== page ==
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Involvement of cutaneous SR-B1 in skin lipid homeostasis

Muresan, Ximena Maria, Narzt, Marie-Sophie, Woodby, Brittany, Ferrara, Francesca, Gruber, Florian, Valacchi, Giuseppe
Archives of biochemistry and biophysics 2019 v.666 pp. 1-7
Western blotting, artificial skin, ceramides, cholesterol, eosin, epithelium, fatty acids, high density lipoprotein, homeostasis, immunohistochemistry, keratin, keratinocytes, liver, models, reverse transcriptase polymerase chain reaction, small interfering RNA, staining, transfection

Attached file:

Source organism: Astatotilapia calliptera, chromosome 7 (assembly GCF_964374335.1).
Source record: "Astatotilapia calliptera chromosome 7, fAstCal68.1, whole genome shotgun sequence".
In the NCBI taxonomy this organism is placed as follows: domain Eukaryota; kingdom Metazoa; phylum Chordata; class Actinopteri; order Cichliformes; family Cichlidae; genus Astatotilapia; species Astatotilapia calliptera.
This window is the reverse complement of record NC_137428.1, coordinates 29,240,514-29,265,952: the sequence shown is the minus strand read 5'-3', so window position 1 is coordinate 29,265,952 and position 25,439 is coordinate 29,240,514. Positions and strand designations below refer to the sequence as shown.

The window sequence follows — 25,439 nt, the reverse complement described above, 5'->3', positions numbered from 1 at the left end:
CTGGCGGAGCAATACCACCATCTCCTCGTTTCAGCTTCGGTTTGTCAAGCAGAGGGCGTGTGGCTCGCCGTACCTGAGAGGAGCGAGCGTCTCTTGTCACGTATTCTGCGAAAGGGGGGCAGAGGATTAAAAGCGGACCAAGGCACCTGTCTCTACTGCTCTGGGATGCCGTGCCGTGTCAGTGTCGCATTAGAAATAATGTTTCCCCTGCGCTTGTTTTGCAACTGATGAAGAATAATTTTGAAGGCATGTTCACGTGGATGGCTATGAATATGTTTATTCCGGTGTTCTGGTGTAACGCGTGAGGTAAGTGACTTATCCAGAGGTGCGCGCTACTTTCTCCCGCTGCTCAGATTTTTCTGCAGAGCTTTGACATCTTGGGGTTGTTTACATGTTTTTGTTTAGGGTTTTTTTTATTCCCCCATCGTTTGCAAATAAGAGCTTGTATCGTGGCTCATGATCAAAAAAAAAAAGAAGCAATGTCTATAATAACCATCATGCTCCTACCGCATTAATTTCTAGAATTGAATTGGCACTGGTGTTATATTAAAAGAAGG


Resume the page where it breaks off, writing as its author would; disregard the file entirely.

The main functions of the skin are to protect against environmental insults and prevent water loss, which are performed by the complex lipid- and protein matrix present in the outermost layers of the epithelium. The lipidome of these outer layers is mainly composed of ceramides, fatty acids, and cholesterol, which regulates keratinocyte differentiation and skin barrier function. SR-B1 is a multifunctional scavenger receptor that is best known for facilitating uptake of cholesterol from HDL particles in the liver, but it is also expressed in the skin.To determine the role of SR-B1 in keratinocyte differentiation.We investigated the relationship between SR-B1 and keratinocyte differentiation using a physiologically relevant model, organotypic skin equivalents (SEs), wherein SR-B1 was knocked down via siRNA transfection. To assess effects of SR-B1 knockdown on keratinocyte differentiation, we performed hematoxylin/eosin staining, RT-PCR, western blotting, and immunohistochemistry. We also examined the effect of SR-B1 knockdown on lipid production by performing Oil Red O staining and thin layer chromatography.SR-B1 knockdown resulted in decreased lipid levels in SEs, specifically ceramides, and in decreased transcript levels of LDLR, PPAR-α and PPAR-γ, which are factors involved in regulating ceramide synthesis. In addition, filaggrin levels increased in SR-B1 KD tissues, but neither keratin 14 nor keratin 10 were affected.We conclude that one of the main functions of SR-B1 in the skin is to regulate ceramide levels and thereby maintain the barrier function of the skin, resulting in the protection of cutaneous tissues from outdoor insults.